BOOK THE FIRST
6. Chapter VI
Most cunningly had the Egyptian appealed to Ione's ruling foible--most
dexterously had he applied the poisoned dart to her pride. He fancied he
had arrested what he hoped, from the shortness of the time she had known
Glaucus, was, at most, but an incipient fancy; and hastening to change the
subject, he now led her to talk of her brother. Their conversation did not
last long. He left her, resolved not again to trust so much to absence, but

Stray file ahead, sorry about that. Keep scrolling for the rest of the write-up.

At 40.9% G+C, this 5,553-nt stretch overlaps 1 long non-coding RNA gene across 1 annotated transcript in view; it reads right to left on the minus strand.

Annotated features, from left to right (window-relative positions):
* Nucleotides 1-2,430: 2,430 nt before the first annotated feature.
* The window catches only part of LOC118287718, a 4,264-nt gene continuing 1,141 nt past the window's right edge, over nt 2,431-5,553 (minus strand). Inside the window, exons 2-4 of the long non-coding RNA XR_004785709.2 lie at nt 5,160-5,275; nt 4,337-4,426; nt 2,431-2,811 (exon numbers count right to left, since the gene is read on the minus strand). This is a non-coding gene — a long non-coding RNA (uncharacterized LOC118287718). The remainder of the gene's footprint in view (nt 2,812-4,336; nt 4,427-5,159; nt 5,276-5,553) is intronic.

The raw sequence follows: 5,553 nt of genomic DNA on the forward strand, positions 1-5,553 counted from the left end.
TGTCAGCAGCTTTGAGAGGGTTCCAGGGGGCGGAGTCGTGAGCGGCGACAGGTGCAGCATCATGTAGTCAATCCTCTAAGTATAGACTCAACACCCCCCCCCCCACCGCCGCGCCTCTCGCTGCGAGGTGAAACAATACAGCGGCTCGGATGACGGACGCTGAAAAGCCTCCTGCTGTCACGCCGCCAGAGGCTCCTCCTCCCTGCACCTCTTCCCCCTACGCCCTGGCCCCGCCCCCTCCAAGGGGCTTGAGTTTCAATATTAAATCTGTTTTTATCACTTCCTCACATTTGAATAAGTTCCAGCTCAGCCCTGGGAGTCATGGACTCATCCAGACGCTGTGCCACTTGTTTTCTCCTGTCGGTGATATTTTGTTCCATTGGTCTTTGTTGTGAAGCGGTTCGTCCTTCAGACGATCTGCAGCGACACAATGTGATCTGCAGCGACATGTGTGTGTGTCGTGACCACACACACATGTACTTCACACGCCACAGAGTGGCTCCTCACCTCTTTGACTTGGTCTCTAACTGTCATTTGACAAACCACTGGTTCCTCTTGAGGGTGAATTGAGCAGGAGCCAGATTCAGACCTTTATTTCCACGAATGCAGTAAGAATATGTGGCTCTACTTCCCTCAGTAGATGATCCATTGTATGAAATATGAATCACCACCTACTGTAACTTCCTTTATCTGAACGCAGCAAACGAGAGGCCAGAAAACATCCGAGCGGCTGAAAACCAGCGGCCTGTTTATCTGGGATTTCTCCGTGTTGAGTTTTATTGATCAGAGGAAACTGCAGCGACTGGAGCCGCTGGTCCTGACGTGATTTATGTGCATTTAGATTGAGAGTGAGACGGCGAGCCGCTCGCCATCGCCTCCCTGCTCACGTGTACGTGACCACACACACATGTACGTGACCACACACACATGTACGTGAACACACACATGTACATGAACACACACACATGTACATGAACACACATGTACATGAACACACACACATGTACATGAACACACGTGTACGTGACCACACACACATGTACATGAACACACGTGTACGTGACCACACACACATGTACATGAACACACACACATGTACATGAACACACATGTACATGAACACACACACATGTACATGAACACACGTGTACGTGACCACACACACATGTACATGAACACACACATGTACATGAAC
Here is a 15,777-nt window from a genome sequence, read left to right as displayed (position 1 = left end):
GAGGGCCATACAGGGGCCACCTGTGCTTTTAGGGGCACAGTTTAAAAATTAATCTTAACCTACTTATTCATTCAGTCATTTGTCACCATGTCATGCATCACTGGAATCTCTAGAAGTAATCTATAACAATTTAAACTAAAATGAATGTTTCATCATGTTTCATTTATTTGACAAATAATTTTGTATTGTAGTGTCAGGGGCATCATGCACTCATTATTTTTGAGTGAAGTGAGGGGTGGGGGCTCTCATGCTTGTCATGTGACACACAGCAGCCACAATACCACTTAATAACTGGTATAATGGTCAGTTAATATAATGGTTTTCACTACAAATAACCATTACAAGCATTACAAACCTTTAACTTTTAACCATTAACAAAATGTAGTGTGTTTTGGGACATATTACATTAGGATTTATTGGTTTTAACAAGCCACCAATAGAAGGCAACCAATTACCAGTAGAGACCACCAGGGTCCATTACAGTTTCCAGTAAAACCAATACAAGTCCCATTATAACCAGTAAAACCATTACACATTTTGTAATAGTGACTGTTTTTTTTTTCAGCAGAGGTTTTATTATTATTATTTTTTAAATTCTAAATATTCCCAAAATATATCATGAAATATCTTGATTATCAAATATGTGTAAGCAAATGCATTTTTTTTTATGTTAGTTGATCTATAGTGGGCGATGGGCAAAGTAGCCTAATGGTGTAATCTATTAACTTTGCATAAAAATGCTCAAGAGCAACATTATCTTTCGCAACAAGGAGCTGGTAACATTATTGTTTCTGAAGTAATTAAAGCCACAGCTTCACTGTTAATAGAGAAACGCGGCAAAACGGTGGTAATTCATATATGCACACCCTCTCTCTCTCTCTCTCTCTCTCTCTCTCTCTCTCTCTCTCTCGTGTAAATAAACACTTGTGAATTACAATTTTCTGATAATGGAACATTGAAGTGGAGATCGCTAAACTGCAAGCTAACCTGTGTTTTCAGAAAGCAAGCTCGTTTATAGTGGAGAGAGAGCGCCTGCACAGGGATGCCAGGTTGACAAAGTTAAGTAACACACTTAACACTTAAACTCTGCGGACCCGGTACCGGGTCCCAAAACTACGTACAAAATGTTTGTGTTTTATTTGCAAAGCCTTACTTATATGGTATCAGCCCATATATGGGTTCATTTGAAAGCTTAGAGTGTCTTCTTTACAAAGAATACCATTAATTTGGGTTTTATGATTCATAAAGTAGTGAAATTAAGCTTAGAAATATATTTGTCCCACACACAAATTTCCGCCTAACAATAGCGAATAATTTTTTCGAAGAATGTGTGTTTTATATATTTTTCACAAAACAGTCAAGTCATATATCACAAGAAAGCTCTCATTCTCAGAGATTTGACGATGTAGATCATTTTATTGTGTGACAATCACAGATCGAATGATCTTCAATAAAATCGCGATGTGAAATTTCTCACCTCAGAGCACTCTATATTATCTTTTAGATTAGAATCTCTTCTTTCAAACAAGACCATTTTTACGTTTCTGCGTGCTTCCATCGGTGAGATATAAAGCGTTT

to visit--to watch her--every day.
No sooner had his shadow glided from her presence, than woman's pride--her
sex's dissimulation--deserted his intended victim, and the haughty Ione
burst into passionate tears.